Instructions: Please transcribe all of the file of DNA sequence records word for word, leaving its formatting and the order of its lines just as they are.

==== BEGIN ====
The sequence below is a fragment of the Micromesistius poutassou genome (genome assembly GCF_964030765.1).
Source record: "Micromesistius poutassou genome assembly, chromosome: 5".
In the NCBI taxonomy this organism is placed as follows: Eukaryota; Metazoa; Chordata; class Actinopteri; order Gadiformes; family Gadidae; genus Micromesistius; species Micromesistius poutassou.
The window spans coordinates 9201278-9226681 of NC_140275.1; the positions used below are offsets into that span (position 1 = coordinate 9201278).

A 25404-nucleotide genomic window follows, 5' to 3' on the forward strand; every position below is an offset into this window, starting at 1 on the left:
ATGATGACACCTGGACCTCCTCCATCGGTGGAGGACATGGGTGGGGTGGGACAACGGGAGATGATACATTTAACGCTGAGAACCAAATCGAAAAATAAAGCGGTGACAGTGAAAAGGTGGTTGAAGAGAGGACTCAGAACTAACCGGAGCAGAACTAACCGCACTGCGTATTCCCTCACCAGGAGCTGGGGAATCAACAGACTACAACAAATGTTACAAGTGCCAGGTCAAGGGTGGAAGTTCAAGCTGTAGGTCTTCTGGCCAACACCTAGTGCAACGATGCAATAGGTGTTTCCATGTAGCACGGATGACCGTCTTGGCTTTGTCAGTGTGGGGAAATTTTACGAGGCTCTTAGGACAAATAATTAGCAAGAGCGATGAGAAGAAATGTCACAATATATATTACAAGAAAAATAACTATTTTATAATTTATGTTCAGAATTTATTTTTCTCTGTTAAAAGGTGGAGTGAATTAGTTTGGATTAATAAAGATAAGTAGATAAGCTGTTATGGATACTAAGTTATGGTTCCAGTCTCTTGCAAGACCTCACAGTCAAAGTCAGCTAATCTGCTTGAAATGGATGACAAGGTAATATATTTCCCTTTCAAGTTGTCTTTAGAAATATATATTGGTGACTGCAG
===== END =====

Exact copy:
The sequence below is a fragment of the Micromesistius poutassou genome (genome assembly GCF_964030765.1).
Source record: "Micromesistius poutassou genome assembly, chromosome: 5".
In the NCBI taxonomy this organism is placed as follows: Eukaryota; Metazoa; Chordata; class Actinopteri; order Gadiformes; family Gadidae; genus Micromesistius; species Micromesistius poutassou.
The window spans coordinates 9201278-9226681 of NC_140275.1; the positions used below are offsets into that span (position 1 = coordinate 9201278).

A 25404-nucleotide genomic window follows, 5' to 3' on the forward strand; every position below is an offset into this window, starting at 1 on the left:
ATGATGACACCTGGACCTCCTCCATCGGTGGAGGACATGGGTGGGGTGGGACAACGGGAGATGATACATTTAACGCTGAGAACCAAATCGAAAAATAAAGCGGTGACAGTGAAAAGGTGGTTGAAGAGAGGACTCAGAACTAACCGGAGCAGAACTAACCGCACTGCGTATTCCCTCACCAGGAGCTGGGGAATCAACAGACTACAACAAATGTTACAAGTGCCAGGTCAAGGGTGGAAGTTCAAGCTGTAGGTCTTCTGGCCAACACCTAGTGCAACGATGCAATAGGTGTTTCCATGTAGCACGGATGACCGTCTTGGCTTTGTCAGTGTGGGGAAATTTTACGAGGCTCTTAGGACAAATAATTAGCAAGAGCGATGAGAAGAAATGTCACAATATATATTACAAGAAAAATAACTATTTTATAATTTATGTTCAGAATTTATTTTTCTCTGTTAAAAGGTGGAGTGAATTAGTTTGGATTAATAAAGATAAGTAGATAAGCTGTTATGGATACTAAGTTATGGTTCCAGTCTCTTGCAAGACCTCACAGTCAAAGTCAGCTAATCTGCTTGAAATGGATGACAAGGTAATATATTTCCCTTTCAAGTTGTCTTTAGAAATATATATTGGTGACTGCAG